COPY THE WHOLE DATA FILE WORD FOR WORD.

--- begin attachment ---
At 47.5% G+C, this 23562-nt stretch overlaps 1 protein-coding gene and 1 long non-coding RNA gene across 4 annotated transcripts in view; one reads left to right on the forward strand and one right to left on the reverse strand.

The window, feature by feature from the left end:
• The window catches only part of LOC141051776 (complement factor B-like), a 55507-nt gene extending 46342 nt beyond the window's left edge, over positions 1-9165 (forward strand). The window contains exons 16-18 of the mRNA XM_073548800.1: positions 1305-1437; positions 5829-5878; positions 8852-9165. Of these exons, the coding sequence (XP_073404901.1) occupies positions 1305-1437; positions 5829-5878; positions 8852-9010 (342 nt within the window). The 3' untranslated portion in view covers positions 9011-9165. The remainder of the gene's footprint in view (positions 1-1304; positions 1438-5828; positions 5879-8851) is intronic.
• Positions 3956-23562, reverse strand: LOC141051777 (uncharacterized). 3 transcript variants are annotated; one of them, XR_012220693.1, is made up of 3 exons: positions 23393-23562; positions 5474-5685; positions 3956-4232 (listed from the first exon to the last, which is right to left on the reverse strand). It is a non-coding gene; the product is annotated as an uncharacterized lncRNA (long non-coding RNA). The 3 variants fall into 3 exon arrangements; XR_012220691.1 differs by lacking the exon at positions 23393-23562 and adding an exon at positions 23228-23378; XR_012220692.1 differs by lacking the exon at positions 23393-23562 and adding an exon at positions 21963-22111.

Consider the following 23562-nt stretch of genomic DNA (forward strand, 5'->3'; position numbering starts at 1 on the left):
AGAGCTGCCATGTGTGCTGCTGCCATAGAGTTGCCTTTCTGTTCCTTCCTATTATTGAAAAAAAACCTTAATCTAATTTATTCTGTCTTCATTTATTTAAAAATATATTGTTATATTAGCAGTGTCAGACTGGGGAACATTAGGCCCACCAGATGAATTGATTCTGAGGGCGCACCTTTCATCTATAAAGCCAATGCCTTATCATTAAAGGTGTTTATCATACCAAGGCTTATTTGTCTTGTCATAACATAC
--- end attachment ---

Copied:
At 47.5% G+C, this 23562-nt stretch overlaps 1 protein-coding gene and 1 long non-coding RNA gene across 4 annotated transcripts in view; one reads left to right on the forward strand and one right to left on the reverse strand.

The window, feature by feature from the left end:
• The window catches only part of LOC141051776 (complement factor B-like), a 55507-nt gene extending 46342 nt beyond the window's left edge, over positions 1-9165 (forward strand). The window contains exons 16-18 of the mRNA XM_073548800.1: positions 1305-1437; positions 5829-5878; positions 8852-9165. Of these exons, the coding sequence (XP_073404901.1) occupies positions 1305-1437; positions 5829-5878; positions 8852-9010 (342 nt within the window). The 3' untranslated portion in view covers positions 9011-9165. The remainder of the gene's footprint in view (positions 1-1304; positions 1438-5828; positions 5879-8851) is intronic.
• Positions 3956-23562, reverse strand: LOC141051777 (uncharacterized). 3 transcript variants are annotated; one of them, XR_012220693.1, is made up of 3 exons: positions 23393-23562; positions 5474-5685; positions 3956-4232 (listed from the first exon to the last, which is right to left on the reverse strand). It is a non-coding gene; the product is annotated as an uncharacterized lncRNA (long non-coding RNA). The 3 variants fall into 3 exon arrangements; XR_012220691.1 differs by lacking the exon at positions 23393-23562 and adding an exon at positions 23228-23378; XR_012220692.1 differs by lacking the exon at positions 23393-23562 and adding an exon at positions 21963-22111.

Consider the following 23562-nt stretch of genomic DNA (forward strand, 5'->3'; position numbering starts at 1 on the left):
AGAGCTGCCATGTGTGCTGCTGCCATAGAGTTGCCTTTCTGTTCCTTCCTATTATTGAAAAAAAACCTTAATCTAATTTATTCTGTCTTCATTTATTTAAAAATATATTGTTATATTAGCAGTGTCAGACTGGGGAACATTAGGCCCACCAGATGAATTGATTCTGAGGGCGCACCTTTCATCTATAAAGCCAATGCCTTATCATTAAAGGTGTTTATCATACCAAGGCTTATTTGTCTTGTCATAACATAC